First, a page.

After this is done, with every HTTP request, your browser will also send a parameter DNT: 1 (which means Do Not Track: True).


Setting Google Tag Manager to Respect Do Not Track

So here’s the plan. We’ll somehow identify whether a visitor is willing to be tracked or not (in other words, whether Do Not Track is enabled). Then we’ll use this fact in triggers which fire tracking tags.

In fact, identifying a browser with Do Not Track enabled is pretty easy. Just create a JavaScript Variable with value navigator.doNotTrack. That’s one more use case for the underrated JavaScript Variable (by the way, I’ve posted a guide about it).

In Google Tag Manager, open a Container where you’ll be implementing this feature. Go to Variables > New, then click Variable Configuration.

Choose JavaScript Variable as a Variable Type and enter navigator.doNotTrack (just like in the screenshot below):

JavaScript Variable - Do Not Track in GTM

If you want to test it, go ahead and enable GTM Preview and Debug mode (or refresh it). If you haven’t enabled the Do Not Track before, then this JavaScript variable will return null.

Now enable that Do Not Track parameter in the browser and refresh the page where you’ve enabled GTM Preview Console. Reminder – here are the links to the most popular browsers: ChromeFirefoxIEEdgeSafariOpera.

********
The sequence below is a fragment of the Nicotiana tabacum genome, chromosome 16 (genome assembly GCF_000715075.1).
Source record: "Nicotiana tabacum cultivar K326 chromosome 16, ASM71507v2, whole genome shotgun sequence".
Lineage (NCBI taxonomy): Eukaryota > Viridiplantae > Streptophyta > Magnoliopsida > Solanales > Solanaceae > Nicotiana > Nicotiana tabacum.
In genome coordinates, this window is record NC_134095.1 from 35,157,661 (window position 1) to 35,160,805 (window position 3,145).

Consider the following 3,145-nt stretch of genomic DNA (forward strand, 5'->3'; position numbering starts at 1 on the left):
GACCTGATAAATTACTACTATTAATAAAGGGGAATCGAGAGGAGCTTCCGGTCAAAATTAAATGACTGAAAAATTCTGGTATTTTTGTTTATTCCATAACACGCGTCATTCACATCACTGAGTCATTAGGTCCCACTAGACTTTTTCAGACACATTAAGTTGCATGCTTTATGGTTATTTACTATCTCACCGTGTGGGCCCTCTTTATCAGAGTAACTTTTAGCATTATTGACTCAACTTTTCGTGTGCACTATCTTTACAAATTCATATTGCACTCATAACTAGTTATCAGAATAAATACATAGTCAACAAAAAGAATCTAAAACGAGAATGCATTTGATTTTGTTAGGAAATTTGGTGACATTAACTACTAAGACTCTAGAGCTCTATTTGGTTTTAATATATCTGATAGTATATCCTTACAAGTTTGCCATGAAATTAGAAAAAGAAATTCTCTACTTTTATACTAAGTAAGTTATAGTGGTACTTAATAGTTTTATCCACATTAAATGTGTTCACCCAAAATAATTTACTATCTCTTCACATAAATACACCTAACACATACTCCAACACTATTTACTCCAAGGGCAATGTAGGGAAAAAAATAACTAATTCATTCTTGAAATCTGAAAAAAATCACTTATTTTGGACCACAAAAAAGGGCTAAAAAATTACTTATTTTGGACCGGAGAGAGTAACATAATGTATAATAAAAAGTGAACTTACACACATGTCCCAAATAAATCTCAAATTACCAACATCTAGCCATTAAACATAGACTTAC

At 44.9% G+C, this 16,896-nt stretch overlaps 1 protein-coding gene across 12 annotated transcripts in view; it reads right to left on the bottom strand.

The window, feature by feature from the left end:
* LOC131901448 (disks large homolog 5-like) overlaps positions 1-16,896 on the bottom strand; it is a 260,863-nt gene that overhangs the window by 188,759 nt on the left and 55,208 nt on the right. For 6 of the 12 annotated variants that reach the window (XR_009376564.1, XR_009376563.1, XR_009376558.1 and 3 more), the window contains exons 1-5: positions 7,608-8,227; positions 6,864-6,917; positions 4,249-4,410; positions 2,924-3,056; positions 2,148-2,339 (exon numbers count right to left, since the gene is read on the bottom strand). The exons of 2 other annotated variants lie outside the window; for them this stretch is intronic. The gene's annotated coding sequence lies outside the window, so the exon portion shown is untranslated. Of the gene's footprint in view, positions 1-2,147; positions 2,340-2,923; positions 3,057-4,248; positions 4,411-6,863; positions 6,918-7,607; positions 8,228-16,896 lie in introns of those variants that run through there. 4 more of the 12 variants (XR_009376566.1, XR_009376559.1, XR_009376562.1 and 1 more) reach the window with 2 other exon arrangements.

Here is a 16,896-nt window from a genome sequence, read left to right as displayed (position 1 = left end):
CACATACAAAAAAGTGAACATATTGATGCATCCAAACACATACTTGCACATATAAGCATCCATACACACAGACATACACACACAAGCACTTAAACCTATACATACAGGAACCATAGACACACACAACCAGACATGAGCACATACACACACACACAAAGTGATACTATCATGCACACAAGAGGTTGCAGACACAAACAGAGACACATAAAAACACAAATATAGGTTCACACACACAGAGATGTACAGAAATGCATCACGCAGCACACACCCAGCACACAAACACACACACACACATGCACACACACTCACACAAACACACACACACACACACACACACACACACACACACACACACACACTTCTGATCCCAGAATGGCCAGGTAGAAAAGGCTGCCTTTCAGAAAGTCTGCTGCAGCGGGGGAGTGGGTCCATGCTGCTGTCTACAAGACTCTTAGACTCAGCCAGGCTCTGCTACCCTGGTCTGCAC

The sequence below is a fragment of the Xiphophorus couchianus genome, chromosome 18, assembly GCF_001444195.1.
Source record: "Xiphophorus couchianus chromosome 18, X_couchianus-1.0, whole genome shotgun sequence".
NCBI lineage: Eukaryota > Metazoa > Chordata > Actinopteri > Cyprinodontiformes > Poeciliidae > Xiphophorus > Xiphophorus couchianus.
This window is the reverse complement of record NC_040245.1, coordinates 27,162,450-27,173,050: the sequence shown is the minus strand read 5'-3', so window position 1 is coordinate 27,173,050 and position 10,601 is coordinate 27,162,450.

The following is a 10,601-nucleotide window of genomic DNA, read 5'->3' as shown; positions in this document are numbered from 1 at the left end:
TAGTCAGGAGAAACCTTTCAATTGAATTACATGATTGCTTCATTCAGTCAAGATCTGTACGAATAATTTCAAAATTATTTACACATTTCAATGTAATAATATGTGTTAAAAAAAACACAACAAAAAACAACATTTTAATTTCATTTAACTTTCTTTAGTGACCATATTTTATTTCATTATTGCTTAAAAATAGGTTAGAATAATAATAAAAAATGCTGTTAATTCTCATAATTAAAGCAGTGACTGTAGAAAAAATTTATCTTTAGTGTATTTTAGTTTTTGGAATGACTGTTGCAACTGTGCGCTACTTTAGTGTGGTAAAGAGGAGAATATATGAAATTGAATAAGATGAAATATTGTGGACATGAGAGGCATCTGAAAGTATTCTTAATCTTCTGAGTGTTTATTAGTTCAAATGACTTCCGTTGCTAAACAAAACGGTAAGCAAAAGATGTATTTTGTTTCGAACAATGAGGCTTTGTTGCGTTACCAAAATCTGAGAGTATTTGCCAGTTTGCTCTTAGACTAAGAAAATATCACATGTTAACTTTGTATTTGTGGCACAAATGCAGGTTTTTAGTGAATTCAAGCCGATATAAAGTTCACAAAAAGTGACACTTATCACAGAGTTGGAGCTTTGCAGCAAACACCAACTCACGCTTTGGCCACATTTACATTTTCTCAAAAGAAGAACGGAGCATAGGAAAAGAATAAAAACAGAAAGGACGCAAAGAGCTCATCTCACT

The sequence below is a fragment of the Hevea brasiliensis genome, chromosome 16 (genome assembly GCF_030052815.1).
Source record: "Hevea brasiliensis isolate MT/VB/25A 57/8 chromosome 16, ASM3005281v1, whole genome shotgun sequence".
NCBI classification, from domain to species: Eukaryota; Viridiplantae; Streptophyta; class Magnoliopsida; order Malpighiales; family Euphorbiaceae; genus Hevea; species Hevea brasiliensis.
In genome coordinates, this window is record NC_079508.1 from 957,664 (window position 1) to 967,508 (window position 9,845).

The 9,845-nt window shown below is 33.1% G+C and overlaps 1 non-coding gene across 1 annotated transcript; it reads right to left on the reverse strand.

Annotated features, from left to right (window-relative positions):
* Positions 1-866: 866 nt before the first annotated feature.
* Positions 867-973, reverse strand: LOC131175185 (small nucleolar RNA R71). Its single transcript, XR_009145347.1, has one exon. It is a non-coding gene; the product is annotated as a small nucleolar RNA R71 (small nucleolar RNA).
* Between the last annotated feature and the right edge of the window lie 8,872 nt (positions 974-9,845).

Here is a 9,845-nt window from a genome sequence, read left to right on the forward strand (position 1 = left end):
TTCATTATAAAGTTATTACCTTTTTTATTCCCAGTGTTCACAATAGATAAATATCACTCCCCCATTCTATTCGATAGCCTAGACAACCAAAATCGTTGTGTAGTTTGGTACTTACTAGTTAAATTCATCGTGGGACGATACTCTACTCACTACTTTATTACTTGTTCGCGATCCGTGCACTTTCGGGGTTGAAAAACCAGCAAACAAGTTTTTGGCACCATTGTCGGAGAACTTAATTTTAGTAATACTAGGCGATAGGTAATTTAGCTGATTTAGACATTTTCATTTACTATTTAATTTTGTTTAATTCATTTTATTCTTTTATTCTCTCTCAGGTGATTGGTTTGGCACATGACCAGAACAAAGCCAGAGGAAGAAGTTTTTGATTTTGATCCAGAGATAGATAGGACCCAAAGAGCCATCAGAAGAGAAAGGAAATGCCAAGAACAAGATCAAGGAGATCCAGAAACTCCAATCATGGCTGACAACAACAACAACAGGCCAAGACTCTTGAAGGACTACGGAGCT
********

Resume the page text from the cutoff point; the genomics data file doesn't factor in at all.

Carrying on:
Now, the value of that JavaScript variable should be “1”.

Do Not Track in Google Tag Manager Preview Console

Update #2! READ THIS! In the comment section of this blog post, Jen pointed out that navigator.doNotTrack works only with non-Microsoft browsers. In other words, Internet Explorer and Edge would still be tracking visitors.

In response, here’s a more robust solution, custom JavaScript variable which also supports the latter two browsers. Instead of the aforementioned JavaScript variable create this one:

  • Type: Custom JavaScript
  • Paste this code (if the variable returns “1”, then Do Not Track is enabled, otherwise it will be undefined<script>

Updated Do Not Track Variable


Blocking tracking scripts

The last step, let’s block all tracking scripts if Do Not Track JavaScript variable equals to one. There are two ways how you can do that:

#1. Update all current triggers by adding an additional condition to each one of them: JavaScript – doNotTrack does not equal to 1.
Updated GTM trigger which respects Do Not Track

#2. Or create a blocking trigger and add it as an exception to all tracking tags within GTM container. Here’s a trigger:

Blocking Trigger - Do Not Track

This trigger meets the criterion of EVERY event when Do Not Track is enabled. Now add this trigger as an exception to EVERY tracking tag (GA, Adwords, etc.) that you have in the Google Tag Manager container.

Exception in GA pageview tag

Done! Whenever a visitor has enabled the Do Not Track parameter, all updated tags will not fire.


Final words regarding Do Not Track Parameter in Google Tag Manager

User and visitor privacy is becoming a greater concern every day (especially in the current context of GDPR, Facebook scandal, etc.) and Do Not Track parameter is one of the things you should take into the account while implementing tracking features on a website/web app.

If a visitor lands on a page and his browser sends “Do Not Track” parameter, this should be considered as an explicit opt-out and you should disable all tracking. Thanks to GTM, that’s pretty easy to do.

Julius Fed

Head of Developer Operations at Omnisend. I am highly interested in Google Tag Manager, Google Analytics, Adwords, Email marketing, Email Deliverability, Digital Marketing in general. You can follow me on Twitter.